Tuesday, 11 November 2014

Call for Papers CEC2015 Special Session "Nature-Inspired Deep Learning"

Special Session for IEEE CEC 2015



Deep learning is a study of non-linear multi-layer neural network structures and training algorithms. Deep learning emerged as a discipline from the breakthrough research by G. Hinton published in 2006 [1]. The purpose of deep (multi-layer) networks is to extract features from the training data and learn hierarchical representations of the data [2]. Hierarchical representations are more robust and reusable than the classifier rules obtained through shallow learning. Deep neural networks are also more biologically plausible [3]. To date, deep learning achieved impressive results in such application areas as speech recognition and image recognition, significantly outperforming shallow learning methods [4], [5].

Most existing deep learning techniques use the backpropagation algorithm first introduced by P. Werbos in 1974 [6]. A well-known problem of this method applied to deep learning is the vanishing of the gradients at the backpropagation step of the algorithm [7]. Many nature-inspired algorithms such as particle swarm optimisation and evolutionary optimisation are independent of the gradient information. This quality gives nature-inspired algorithms a potential advantage over backpropagation in the deep learning paradigm.

Nature-inspired algorithms have been successfully applied to neural network training in the past [8], [9], [10]. However, applications of the nature-inspired methods to deep learning are still very limited. Training deep neural networks is a challenging task due to the inherent high dimensionality. The aim of this special session is to discuss the existing nature-inspired approaches to deep learning, to identify problems that arise, and to encourage research in this new and exciting field of computational intelligence.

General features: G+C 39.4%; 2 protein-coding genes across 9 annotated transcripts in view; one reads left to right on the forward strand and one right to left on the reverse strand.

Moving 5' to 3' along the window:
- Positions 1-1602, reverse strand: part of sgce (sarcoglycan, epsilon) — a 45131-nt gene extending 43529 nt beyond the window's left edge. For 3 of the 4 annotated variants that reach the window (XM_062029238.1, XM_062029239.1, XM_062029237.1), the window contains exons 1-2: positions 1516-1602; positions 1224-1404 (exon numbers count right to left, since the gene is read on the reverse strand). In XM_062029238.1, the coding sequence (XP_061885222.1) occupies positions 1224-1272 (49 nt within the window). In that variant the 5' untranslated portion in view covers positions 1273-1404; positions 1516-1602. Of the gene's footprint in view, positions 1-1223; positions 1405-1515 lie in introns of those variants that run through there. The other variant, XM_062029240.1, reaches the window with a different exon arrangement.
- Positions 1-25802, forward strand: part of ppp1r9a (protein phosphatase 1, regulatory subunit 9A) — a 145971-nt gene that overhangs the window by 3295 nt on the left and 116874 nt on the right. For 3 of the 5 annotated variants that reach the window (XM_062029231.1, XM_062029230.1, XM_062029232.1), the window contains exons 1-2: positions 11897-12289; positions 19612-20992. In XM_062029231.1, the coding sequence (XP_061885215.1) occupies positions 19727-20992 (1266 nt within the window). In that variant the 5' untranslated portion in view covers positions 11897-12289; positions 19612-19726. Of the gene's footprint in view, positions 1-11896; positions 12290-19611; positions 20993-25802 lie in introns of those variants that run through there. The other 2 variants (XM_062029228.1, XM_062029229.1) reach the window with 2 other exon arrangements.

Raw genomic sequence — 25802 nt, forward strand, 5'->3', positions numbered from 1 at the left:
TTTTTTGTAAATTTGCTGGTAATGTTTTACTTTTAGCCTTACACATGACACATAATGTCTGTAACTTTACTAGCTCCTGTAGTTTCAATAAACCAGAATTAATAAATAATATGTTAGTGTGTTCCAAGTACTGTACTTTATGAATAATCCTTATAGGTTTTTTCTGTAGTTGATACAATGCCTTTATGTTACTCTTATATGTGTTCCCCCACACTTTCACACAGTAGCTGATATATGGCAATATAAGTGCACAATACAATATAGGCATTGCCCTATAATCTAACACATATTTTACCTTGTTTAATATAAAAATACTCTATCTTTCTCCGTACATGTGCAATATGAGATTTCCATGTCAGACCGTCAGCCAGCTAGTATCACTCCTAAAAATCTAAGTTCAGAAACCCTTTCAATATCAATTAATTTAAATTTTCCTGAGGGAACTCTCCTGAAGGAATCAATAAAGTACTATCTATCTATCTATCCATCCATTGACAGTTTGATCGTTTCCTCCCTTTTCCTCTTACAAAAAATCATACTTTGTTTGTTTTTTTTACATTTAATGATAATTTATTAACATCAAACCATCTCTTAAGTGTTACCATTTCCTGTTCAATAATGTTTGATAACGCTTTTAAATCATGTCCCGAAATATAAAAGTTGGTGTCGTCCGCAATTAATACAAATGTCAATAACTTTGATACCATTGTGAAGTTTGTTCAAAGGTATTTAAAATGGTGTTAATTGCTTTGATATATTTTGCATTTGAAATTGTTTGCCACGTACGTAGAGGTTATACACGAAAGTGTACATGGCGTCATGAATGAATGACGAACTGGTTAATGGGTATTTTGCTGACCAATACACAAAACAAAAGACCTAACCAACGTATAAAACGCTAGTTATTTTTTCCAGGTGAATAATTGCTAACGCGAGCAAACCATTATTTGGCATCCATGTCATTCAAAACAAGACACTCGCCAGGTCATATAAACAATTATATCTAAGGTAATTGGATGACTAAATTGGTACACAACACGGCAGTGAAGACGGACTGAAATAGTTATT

The topics of the special session include, but are not limited to:

  • Applications of evolutionary algorithms to deep learning
  • Applications of swarm-based algorithms to deep learning
  • Hybrid approaches to deep learning
  • Theoretical and empirical analysis of the nature-inspired deep learning algorithms
  • Identifying and understanding the limitations of nature-inspired deep learning
  • Real-world applications of nature-inspired deep learning
  • Training Restricted Boltzmann Machines with nature-inspired algorithms
  • Training Deep Belief Networks with nature-inspired algorithms
  • Training autoencoders and stacked autoencoders with nature-inspired algorithms
  • Training convolutional neural networks with nature-inspired algorithms
  • Weight pretraining with nature-inspired algorithms
  • High-performance implementations of nature-inspired deep learning
  • Analysis of overfitting and generalization of deep networks training using nature-inspired algorithms
  • Training of deep networks in dynamic environments

Paper Submission

Procedure for paper formatting and submission should be followed as specified on the CEC’2015 website. Special session papers will be treated in the same way as regular papers, and will be included in the conference proceedings.

CEC'2015 website: http://sites.ieee.org/cec2015/



Prof Andries Engelbrecht
Department of Computer Science
University of Pretoria
Pretoria, South Africa
Email: engel@cs.up.ac.za